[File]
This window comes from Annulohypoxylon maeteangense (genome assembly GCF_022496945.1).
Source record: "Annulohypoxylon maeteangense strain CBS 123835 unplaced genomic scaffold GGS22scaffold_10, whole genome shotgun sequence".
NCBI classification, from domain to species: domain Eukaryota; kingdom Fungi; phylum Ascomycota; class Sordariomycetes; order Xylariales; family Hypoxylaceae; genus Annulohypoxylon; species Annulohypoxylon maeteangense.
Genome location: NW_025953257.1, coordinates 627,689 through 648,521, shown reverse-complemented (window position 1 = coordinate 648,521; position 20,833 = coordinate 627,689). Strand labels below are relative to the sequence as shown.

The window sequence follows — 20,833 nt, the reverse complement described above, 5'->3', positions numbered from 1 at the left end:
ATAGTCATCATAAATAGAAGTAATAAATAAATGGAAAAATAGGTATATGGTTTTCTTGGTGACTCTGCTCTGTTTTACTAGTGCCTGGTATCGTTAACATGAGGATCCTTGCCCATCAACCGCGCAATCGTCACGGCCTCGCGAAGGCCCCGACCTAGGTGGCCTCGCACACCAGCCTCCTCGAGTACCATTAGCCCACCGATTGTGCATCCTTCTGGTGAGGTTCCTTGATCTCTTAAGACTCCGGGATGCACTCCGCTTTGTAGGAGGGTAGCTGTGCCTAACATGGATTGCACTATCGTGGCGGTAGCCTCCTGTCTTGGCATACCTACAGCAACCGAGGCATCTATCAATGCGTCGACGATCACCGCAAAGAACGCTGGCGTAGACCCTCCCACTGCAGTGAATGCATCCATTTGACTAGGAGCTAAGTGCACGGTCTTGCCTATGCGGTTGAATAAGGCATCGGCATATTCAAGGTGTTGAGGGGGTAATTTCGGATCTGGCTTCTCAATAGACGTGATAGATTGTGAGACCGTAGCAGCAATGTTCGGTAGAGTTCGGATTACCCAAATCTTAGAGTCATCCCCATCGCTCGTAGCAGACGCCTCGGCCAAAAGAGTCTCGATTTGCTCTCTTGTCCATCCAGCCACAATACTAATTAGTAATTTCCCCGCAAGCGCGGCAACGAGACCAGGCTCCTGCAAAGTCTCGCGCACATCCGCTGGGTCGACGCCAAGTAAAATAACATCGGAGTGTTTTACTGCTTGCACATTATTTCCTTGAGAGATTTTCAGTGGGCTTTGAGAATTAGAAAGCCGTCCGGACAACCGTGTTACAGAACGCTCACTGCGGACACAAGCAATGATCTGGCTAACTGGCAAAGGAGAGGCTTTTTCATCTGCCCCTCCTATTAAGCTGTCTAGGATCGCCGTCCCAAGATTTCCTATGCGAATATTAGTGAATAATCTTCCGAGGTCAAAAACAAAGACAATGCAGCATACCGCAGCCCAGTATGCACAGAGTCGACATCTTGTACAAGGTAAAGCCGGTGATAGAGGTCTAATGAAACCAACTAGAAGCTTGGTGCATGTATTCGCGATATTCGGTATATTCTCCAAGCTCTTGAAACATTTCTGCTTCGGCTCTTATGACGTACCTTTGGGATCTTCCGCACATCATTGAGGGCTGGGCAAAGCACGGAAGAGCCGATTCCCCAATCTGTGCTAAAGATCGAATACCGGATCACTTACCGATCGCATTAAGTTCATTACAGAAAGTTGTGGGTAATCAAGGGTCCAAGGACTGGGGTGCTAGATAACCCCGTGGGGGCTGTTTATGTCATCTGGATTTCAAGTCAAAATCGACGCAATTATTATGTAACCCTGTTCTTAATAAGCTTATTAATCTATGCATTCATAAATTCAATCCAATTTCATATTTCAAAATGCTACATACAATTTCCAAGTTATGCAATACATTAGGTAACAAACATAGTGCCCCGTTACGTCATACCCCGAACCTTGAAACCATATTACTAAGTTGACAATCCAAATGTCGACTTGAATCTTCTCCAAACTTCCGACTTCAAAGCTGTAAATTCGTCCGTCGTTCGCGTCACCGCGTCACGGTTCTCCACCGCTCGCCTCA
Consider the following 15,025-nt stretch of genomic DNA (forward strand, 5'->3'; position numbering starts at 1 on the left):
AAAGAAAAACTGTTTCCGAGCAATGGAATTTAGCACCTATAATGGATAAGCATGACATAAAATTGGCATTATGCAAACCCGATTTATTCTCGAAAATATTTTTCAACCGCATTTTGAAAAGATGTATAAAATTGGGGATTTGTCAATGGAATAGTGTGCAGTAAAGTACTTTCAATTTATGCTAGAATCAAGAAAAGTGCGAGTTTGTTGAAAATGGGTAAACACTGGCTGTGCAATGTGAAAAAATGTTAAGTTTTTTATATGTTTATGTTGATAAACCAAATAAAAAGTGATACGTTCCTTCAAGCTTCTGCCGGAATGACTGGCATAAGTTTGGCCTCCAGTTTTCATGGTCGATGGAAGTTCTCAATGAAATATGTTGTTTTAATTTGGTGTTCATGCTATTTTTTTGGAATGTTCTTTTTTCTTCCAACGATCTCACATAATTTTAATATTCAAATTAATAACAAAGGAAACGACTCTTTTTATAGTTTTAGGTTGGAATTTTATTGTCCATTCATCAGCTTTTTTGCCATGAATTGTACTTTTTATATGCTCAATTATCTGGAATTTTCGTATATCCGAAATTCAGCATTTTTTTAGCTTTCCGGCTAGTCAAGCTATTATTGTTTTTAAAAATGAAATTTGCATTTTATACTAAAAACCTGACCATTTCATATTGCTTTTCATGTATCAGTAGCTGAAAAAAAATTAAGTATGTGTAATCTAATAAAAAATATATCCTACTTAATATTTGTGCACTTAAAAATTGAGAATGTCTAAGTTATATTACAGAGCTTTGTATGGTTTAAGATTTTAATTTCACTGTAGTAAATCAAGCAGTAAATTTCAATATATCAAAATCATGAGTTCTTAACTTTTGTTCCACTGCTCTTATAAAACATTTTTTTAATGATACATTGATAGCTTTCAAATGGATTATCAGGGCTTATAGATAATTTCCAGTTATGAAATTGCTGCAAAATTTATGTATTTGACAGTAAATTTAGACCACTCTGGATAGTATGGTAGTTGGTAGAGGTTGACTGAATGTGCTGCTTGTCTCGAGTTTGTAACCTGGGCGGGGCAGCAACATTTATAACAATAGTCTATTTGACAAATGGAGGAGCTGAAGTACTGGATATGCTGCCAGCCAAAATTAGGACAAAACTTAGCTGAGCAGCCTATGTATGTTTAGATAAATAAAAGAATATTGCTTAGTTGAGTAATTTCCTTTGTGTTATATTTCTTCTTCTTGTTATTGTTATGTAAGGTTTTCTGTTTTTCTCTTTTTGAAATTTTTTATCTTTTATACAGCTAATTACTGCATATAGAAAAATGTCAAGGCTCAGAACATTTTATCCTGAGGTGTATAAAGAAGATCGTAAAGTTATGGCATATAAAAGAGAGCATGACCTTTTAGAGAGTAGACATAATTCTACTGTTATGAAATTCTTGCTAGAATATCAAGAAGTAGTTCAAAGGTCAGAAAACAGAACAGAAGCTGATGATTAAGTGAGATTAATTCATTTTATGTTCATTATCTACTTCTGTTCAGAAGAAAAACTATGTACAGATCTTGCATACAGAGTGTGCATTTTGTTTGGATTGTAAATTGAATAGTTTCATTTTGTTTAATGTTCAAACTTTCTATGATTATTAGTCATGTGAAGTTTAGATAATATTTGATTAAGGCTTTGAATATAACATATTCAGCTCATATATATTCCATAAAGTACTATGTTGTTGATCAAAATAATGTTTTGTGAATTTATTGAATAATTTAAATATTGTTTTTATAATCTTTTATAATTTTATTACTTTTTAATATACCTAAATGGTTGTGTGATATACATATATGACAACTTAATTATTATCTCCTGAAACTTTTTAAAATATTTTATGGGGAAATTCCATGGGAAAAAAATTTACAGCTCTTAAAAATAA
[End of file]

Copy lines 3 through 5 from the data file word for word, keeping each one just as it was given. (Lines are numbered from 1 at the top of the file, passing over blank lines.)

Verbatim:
NCBI classification, from domain to species: domain Eukaryota; kingdom Fungi; phylum Ascomycota; class Sordariomycetes; order Xylariales; family Hypoxylaceae; genus Annulohypoxylon; species Annulohypoxylon maeteangense.
Genome location: NW_025953257.1, coordinates 627,689 through 648,521, shown reverse-complemented (window position 1 = coordinate 648,521; position 20,833 = coordinate 627,689). Strand labels below are relative to the sequence as shown.

The window sequence follows — 20,833 nt, the reverse complement described above, 5'->3', positions numbered from 1 at the left end: